Plant Growth Promotion Effect
To assess whether a growth promoting effect of A. radicis was possibly dependent on AHL production, seedlings were inoculated with N35 wild type and the araI mutant strains or not inoculated as control and grown under axenic conditions in the growth chamber or in non-sterile soil in the greenhouse. After 2 weeks or 2 months in the soil system and 2 weeks in the axenic system, barley plants were harvested and total fresh weight of the plants was measured (Figure 3). In the soil system, a significant growth promotion effect in response to inoculation with A. radicis N35 and the araI mutant on total plant fresh weight was found after 2 months (Figure 3A). In the axenic system no significant stimulation of growth was detectable after 2 weeks upon inoculation (Figure 3C). When the colonization of roots was analyzed using FISH, only a few cells of A. radicis N35 could be detected after 2 weeks, and it was not detectable anymore after 2 months in the soil system (not shown). In the axenic system, the colonization by A. radicis N35 was very well detectable with FISH (not shown) and GFP labeled cells during the whole growth period of 2 weeks (Figure 2 and Figure S2).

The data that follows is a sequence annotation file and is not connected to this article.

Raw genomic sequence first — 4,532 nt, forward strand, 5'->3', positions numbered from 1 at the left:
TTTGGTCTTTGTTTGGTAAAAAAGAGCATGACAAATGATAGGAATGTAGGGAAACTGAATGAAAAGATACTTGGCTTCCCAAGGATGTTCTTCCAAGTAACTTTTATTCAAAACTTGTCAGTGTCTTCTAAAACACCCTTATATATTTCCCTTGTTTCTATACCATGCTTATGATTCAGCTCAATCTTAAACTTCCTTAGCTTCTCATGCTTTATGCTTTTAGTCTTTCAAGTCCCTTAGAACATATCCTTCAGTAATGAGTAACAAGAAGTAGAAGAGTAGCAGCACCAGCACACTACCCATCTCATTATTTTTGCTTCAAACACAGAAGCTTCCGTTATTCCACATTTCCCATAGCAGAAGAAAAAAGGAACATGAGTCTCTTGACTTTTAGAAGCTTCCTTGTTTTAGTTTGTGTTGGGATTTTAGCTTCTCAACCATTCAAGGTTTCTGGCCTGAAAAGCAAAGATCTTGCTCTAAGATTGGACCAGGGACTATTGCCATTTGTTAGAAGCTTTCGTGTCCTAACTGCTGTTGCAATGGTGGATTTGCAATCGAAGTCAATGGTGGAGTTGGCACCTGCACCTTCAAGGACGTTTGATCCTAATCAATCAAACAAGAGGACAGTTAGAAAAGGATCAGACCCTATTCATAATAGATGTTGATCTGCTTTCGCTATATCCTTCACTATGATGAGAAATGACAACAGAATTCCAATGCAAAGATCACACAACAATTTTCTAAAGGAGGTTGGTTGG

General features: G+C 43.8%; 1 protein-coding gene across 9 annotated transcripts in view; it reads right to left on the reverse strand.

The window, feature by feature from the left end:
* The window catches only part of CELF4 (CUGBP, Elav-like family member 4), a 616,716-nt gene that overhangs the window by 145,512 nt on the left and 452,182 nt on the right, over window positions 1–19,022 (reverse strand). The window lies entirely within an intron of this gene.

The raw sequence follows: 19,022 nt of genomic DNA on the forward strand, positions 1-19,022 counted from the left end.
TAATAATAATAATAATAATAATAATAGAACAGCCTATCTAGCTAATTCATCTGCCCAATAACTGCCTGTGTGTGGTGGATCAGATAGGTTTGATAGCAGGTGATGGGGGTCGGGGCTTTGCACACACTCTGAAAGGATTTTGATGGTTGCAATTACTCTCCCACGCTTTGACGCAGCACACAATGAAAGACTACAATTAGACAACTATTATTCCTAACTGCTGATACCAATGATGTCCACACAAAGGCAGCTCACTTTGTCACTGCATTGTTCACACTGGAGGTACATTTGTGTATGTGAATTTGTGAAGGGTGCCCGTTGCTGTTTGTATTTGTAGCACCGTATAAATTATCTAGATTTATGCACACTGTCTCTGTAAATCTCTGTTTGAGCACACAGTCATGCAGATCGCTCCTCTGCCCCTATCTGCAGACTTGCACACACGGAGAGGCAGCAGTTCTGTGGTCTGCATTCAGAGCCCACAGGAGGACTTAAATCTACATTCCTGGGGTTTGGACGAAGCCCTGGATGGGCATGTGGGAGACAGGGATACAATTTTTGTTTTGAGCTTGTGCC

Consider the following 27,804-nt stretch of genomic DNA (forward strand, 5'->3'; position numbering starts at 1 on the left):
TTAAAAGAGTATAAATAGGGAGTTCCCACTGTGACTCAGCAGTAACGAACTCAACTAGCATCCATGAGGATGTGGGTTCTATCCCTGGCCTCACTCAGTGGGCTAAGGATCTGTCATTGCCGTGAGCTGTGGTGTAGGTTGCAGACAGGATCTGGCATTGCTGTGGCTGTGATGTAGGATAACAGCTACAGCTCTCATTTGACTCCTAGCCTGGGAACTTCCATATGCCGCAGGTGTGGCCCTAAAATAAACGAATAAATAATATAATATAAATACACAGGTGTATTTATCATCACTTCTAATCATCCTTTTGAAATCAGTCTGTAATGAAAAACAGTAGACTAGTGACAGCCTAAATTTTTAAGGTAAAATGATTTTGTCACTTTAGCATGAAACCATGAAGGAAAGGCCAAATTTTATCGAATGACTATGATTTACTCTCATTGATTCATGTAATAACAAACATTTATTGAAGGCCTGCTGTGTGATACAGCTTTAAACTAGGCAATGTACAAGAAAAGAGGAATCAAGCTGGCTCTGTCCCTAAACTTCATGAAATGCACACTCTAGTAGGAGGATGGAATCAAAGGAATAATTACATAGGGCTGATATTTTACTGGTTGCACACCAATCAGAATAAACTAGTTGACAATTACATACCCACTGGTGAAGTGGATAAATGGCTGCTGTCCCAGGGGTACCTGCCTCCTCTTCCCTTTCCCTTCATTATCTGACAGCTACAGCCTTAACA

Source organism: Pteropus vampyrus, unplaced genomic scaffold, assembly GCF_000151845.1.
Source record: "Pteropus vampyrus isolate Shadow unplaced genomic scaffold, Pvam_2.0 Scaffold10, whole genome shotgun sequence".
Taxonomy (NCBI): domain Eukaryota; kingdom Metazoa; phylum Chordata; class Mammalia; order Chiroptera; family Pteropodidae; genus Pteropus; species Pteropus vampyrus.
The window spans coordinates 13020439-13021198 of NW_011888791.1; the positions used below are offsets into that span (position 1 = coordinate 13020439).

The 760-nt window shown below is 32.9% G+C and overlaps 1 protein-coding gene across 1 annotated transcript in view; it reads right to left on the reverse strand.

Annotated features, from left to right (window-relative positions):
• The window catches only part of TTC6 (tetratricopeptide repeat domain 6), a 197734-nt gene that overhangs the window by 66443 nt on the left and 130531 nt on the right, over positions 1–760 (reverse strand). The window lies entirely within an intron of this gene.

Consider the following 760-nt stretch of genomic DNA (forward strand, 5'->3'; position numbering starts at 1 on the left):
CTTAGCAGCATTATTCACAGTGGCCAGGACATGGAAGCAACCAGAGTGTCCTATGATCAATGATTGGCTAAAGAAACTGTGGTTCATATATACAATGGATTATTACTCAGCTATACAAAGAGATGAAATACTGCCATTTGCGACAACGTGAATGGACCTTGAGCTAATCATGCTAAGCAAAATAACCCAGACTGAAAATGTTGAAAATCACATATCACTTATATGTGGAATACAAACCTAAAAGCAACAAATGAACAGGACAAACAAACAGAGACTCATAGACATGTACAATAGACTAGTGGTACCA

Figure 3. (A,B) Total fresh weights (TFW) of barley seedlings grown in soil after inoculation with A. radicis N35 wild type or the araI mutant after 2 months and 2 weeks, respectively. (C) Total fresh weight of barley seedlings 2 weeks after inoculation with A. radicis N35 wild type or the araI mutant, respectively, under axenic growth condition. Different letters indicate significant differences among treatment groups (p < 0.05).
Barley Transcriptome Analysis